BYOD: Time to Cut the Cord?

By Tim Kridel 1/15/2013



Part of the reason why people go to college is to prepare for the real world. Case in point: bringing in your personal smartphone, tablet or laptop and expecting the AV or IT staff to be able to connect it to the room’s projector or display.

More than half of European and U.S. companies allow employees to bring your own device (BYOD), according to a survey by Current Analysis, a research firm. But the amount is even higher at many colleges and universities, an example of how higher ed led the trend.

“That’s nothing new as far as an issue that we have to deal with," says Robert Schmitt, former manager of the media services department at Oregon’s Portland Community College.

But that’s not the same as saying that accommodating BYOD is a cakewalk for higher ed technology managers. Just the opposite. For example, classrooms that have projectors or displays now must have a hydra of adapters to support the wide variety of devices that students and faculty want to use for presentations.

Why not ditch wired adapters and go wireless? That’s certainly an option, especially for schools that already have campuswide Wi-Fi networks. One caveat is reliability. For example, the Wi-Fi infrastructure in each classroom has to have enough capacity and signal to ensure that the presenter’s videos and PowerPoint slides get through to the projector, instead of being delayed by all of the tweets, emails and other traffic generated by students during the lecture.

For schools that don’t already have a lot of wireless infrastructure in their classrooms, cutting a check sometimes is a barrier to cutting the cord.

“We are researching for a universal wireless solution for BYOD,” Tom Beggs, classroom support coordinator at the University of Georgia’s Center for Teaching and Learning, told AV Technology earlier this year. “The biggest challenge is always funding.”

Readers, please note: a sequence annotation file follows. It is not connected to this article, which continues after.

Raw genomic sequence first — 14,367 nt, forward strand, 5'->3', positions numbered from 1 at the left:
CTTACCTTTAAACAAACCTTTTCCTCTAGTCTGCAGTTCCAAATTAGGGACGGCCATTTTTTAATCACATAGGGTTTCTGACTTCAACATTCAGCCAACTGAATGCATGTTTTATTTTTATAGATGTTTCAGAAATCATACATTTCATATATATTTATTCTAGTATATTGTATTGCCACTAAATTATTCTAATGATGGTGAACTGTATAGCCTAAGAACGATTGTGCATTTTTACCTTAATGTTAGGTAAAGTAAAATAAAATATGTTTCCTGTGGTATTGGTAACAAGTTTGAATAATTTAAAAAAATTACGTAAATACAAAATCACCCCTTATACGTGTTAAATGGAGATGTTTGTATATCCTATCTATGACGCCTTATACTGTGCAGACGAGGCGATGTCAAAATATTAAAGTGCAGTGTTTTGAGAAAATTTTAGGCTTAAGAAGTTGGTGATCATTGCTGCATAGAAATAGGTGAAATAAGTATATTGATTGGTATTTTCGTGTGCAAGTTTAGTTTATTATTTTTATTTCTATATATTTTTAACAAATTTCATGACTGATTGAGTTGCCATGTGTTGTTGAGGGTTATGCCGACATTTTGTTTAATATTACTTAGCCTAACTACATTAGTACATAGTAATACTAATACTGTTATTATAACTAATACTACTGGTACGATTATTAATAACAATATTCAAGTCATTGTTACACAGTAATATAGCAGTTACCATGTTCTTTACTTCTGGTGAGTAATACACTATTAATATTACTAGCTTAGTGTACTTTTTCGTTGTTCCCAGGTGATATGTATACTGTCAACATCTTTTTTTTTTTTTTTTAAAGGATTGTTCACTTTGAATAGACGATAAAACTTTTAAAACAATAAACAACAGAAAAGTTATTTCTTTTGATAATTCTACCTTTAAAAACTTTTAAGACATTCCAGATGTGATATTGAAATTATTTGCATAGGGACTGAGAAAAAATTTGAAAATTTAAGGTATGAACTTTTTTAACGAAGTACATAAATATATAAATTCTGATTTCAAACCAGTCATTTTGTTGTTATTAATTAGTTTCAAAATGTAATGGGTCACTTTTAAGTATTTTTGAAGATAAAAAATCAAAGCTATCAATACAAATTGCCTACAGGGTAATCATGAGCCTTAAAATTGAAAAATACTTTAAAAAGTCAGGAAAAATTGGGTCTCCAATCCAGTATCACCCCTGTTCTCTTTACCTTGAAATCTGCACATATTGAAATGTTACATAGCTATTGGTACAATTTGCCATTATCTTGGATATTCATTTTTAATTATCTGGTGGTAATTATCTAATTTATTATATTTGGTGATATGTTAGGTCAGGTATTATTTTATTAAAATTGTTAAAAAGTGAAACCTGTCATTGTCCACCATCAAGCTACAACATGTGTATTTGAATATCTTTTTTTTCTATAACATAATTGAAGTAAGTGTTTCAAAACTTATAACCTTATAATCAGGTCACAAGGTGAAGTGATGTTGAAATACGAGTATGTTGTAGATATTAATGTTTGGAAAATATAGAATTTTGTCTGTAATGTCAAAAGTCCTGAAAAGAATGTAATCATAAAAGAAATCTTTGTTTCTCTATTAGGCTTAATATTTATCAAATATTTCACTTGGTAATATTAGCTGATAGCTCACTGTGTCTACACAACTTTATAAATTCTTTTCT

One alternative is to use a different wireless technology, such as WHDI. Vendors such as Vaddio have WHDI dongles that plug into a laptop’s HDMI port and into a projector to enable peer-to-peer connections.

Another advantage to a dongle-centric approach to BYOD is that it avoids the risk of betting on the wrong wired or wireless technology. Instead of buying projectors, displays or infrastructure that have a particular wireless technology built in and hoping that that technology doesn’t suddenly become obsolete, a dongle strategy avoid the expense of replacing gear prematurely simply because its embedded technology has fallen out of favor.

 

Since 1998, Tim Kridel has covered the tech and telecom industries for a variety of publications and websites, including AV Technology, Carrier Ethernet News, Digital Innovation Gazette, Pro AV, and InAVate. His coverage includes Carrier Ethernet, mobile apps, speech recognition, digital signage, FTTx, videoconferencing, Wi-Fi, and cellular. He can be reached at tim@timkridel.com.

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